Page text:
Of course it can be a shock for inexperienced players to get disabled so hard and then bite the dust - but as I said it feels especially rewarding if you finally manage to overwhelm them.

 

And for me it's more like "disable first or suck" instead of "save or suck". Why can they get off their disables although you start the fight?

 

I mean how frustrating must it be for an Adragan to stand around at some random crossroads, scratching his stony butt - and suddenly get his head blown apart by a paladin's arquebus shot with Flames of Devotion? That is really evil save or suck I'd say - he didn't even see it coming. ;)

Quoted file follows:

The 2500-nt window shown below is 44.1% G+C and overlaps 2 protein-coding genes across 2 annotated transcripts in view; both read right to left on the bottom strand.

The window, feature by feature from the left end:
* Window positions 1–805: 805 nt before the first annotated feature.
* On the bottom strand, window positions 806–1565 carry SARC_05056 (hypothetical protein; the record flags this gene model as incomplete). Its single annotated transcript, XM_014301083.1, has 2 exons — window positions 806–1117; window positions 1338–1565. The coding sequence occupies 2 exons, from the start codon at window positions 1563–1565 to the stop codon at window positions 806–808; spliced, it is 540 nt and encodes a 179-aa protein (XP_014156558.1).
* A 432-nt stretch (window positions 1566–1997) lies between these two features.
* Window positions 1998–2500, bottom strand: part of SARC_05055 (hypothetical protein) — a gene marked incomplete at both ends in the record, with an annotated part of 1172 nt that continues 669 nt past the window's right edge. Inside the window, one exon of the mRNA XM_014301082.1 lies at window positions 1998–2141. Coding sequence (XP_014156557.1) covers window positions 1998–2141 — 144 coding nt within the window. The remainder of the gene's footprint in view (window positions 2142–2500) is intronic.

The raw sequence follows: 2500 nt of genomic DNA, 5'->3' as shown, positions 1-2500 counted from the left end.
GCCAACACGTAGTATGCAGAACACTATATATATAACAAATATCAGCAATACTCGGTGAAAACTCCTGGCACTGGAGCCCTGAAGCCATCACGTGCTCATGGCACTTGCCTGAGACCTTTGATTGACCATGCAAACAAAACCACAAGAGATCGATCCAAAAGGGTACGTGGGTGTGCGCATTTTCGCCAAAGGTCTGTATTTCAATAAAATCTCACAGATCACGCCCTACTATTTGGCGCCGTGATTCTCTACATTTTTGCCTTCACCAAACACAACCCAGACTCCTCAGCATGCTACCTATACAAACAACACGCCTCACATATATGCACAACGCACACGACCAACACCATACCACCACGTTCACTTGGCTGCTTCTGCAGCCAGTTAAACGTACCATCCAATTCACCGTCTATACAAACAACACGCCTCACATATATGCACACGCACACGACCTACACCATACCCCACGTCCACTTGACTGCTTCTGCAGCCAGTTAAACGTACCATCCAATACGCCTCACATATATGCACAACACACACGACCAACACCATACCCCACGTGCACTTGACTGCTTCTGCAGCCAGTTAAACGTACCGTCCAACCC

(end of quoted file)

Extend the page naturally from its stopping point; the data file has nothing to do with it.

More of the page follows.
I like stuns and hard disables when you can play against them.  You can't really play against Skirmishers, Phantoms, etc other than having complete immunity (which usually means a high level Priest or high level scrolls and knowing ahead of time which prayer you'll need) or just hoping you get lucky rolls.  Removing the ability to activate their control effect on grazes would, honestly, be a good idea.  I don't know how much it'd help on PotD since their Accuracy versus average party Deflection is kind of retarded (which is the point, of course), but it'd probably make the lower difficulties a lot more enjoyable.

 

It doesn't feel rewarding when you **** them over with stuns before they can, or if the deciding factor was just you rolling better than they did.  Using fore-knowledge of enemy placement to unload a 6 arquebus opening salvo on them stinks of cheese just as badly as dropping a dozen traps on top of Firkraag before pissing him off did in BG2.